“We have heard of huge lootings by politicians, top government officials, and across the ministries and parastatals, but shelved them aside, forgetting that these are funds meant for development and the welfare of all and they have gone into private pockets. These are from budgetary allocations and these looters walk the streets freely instead of being prosecuted, funds recovered and left to rot in jail,” he lamented.
Charles Ademuluyi, an investment banker with Stanbic IBTC, decried the heavy padding of the budget each year, leaving less funds for the actual job.
“There is no year the Senate will not increase the proposed budget by the president. They keep smuggling in projects that will inflate the total budget. But we as a people are to blame because we hardly ask questions or insist on accountability from these elected representatives. How can some projects keep getting allocations since 1999 and yet nobody ask why. So, we will keep seeing increased budgetary allocations with less impact on lives because we do not care how the taxpayer’s money is lavisciously spent by our Senators and other government officials,” Ademuluyi said.
Citing an instance, Ademuluyi said the power sector has gulped trillions of dollars since Obasanjo’s administration, and huge funds are still being spent today with little impact.
“Many ministers have come and gone in the Ministry of Power and even with the change of name, handover of some aspects to the private sector, little impact is felt. If it is abroad, our past ministers would have been in jail to account for the erratic power supply despite huge allocations to their ministry. There is nobody to bell the cat and not even the EFCC whose leadership is politically influenced,” Ademuluyi concluded.
Sadly, Chjioke Umelahi, a former Abia lawmaker, said greed has been the bane of the less impact of the huge budgetary allocations on Nigerians.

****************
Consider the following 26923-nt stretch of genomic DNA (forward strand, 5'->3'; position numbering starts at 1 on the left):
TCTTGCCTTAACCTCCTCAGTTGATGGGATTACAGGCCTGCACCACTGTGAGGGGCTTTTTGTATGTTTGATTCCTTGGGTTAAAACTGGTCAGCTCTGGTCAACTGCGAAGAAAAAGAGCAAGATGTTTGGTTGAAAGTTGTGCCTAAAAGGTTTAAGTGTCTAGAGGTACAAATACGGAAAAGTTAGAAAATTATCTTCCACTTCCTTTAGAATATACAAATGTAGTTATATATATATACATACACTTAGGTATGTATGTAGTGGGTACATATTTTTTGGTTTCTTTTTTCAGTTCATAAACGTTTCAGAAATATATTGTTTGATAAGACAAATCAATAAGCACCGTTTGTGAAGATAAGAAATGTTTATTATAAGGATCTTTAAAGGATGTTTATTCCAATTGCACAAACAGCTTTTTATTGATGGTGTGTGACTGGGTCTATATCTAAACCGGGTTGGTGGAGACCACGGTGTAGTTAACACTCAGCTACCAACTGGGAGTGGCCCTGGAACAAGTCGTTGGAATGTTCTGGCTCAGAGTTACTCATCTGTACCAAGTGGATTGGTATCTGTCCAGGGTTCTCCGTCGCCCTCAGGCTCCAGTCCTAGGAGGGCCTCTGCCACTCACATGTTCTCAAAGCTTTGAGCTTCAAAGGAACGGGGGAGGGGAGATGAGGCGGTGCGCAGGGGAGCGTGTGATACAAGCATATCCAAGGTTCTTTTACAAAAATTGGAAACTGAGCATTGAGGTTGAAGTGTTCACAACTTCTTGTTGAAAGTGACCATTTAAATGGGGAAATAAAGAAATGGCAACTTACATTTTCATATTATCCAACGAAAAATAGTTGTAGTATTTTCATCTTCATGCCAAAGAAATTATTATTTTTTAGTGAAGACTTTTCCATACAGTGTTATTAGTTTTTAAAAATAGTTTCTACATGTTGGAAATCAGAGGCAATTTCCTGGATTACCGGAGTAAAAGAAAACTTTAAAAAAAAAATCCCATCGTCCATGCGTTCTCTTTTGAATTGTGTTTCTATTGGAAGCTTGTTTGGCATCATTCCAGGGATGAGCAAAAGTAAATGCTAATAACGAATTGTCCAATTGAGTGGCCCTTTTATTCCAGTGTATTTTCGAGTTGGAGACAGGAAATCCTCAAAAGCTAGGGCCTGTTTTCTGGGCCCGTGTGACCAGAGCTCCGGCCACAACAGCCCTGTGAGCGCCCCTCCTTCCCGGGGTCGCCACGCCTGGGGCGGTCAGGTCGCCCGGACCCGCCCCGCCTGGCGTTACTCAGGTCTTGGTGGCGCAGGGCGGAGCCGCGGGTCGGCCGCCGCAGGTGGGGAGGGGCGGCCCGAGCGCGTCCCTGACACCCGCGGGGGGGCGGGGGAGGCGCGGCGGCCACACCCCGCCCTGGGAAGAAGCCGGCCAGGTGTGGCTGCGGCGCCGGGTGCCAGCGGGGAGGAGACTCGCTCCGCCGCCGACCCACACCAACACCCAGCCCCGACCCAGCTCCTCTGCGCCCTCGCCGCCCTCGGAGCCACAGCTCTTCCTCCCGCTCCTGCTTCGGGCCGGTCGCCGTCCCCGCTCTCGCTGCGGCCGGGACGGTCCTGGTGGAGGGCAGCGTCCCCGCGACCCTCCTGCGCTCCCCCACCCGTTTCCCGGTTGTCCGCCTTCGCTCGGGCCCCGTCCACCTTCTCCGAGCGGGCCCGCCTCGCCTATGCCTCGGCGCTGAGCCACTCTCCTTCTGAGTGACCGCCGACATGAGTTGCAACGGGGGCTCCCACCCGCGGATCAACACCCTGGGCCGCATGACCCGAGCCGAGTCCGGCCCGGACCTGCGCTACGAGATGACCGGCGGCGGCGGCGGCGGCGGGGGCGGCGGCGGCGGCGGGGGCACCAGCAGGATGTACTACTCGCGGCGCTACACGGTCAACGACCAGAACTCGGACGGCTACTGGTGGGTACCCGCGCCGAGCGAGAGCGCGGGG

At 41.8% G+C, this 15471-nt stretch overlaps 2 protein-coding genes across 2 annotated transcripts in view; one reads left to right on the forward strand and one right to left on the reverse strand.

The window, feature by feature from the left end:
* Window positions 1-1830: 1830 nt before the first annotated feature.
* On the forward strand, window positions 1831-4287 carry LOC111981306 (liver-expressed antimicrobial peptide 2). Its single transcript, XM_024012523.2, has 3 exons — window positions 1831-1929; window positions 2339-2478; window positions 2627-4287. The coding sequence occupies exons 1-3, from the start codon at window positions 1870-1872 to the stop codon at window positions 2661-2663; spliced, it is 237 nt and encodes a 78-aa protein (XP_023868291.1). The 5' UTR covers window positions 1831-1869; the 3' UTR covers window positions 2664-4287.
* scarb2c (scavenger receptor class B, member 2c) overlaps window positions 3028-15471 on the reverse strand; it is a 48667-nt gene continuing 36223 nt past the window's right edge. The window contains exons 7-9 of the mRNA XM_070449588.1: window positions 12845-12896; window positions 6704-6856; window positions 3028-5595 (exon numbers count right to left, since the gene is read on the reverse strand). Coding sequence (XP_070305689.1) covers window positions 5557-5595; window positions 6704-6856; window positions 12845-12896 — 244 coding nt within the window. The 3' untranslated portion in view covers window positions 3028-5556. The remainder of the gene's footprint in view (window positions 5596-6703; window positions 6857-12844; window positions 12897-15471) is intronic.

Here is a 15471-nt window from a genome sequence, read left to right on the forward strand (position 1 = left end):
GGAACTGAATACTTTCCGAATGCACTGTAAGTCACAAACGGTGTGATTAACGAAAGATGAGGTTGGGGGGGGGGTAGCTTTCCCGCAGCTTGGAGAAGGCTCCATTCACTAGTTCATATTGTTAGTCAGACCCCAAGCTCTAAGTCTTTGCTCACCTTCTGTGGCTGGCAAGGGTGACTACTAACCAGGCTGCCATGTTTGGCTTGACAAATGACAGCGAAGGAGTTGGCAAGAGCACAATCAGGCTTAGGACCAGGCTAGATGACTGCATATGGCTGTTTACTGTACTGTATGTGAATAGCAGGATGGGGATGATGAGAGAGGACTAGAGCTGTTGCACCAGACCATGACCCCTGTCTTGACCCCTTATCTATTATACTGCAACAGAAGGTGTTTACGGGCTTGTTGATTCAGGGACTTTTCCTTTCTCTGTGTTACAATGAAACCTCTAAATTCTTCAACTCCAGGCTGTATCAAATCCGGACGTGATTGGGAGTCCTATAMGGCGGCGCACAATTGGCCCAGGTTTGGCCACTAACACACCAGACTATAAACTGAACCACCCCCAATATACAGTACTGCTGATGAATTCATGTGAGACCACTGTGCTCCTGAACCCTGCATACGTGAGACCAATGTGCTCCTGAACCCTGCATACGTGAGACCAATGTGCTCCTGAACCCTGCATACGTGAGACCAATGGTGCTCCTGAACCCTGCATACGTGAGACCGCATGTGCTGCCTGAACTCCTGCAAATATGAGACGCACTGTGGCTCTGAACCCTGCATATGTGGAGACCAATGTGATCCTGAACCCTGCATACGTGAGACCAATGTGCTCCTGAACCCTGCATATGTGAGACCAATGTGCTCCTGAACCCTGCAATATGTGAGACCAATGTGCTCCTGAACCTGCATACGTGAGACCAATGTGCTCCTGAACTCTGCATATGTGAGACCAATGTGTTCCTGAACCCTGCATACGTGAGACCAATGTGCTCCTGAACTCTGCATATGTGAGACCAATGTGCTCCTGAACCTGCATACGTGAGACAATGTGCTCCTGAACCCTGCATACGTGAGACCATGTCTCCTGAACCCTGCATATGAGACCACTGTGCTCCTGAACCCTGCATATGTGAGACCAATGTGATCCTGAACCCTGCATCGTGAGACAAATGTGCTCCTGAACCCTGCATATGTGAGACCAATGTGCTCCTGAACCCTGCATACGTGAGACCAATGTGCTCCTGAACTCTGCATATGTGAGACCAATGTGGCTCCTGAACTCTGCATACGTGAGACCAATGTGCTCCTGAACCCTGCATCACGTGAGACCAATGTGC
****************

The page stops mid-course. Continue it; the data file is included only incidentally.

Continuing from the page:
According to him, there is enough funds to work and create impact after the sharing by representatives at the National Assembly and House of Assembly, but the problem is at the project implementation and monitoring levels, which involves the civil servants, who are more corrupt than the politicians.
“It is the project implementation and monitoring level that civil servants will approve uncompleted projects, hardly go on monitoring, collect money to grant approvals and teach politicians how to loot. Has there been any looting of public funds that did not involve the civil servants.
“The law should be strengthened enough to recover looted funds, confisticate properties, jail corrupt people, and most importantly, curb corruption.
“It is from this standpoint that budgetary allocations will count because they will be well utilised by those in charge, knowing that the law will be hard on them and that the citizens will demand accountability for every Kobo spent,” Umelahi said.
In view of the New York lawmaker who was sacked this week on corruption charges, Umelahi said that appropriate punishment is still the best way to curb corruption, which is the bane of less performing budgetary allocations over the years.
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We have witnessed budget padding running into billions, there are many official elements in the budget that are not supposed to be there and when the funds get to the ministries, sharing and settlement begin, so how do you expect impact. Nobody has called for the probe of the financial recklessness of the immediate past administration and we are proposing another huge budget even with the lean resources and no question will ever be asked,” Umelahi said.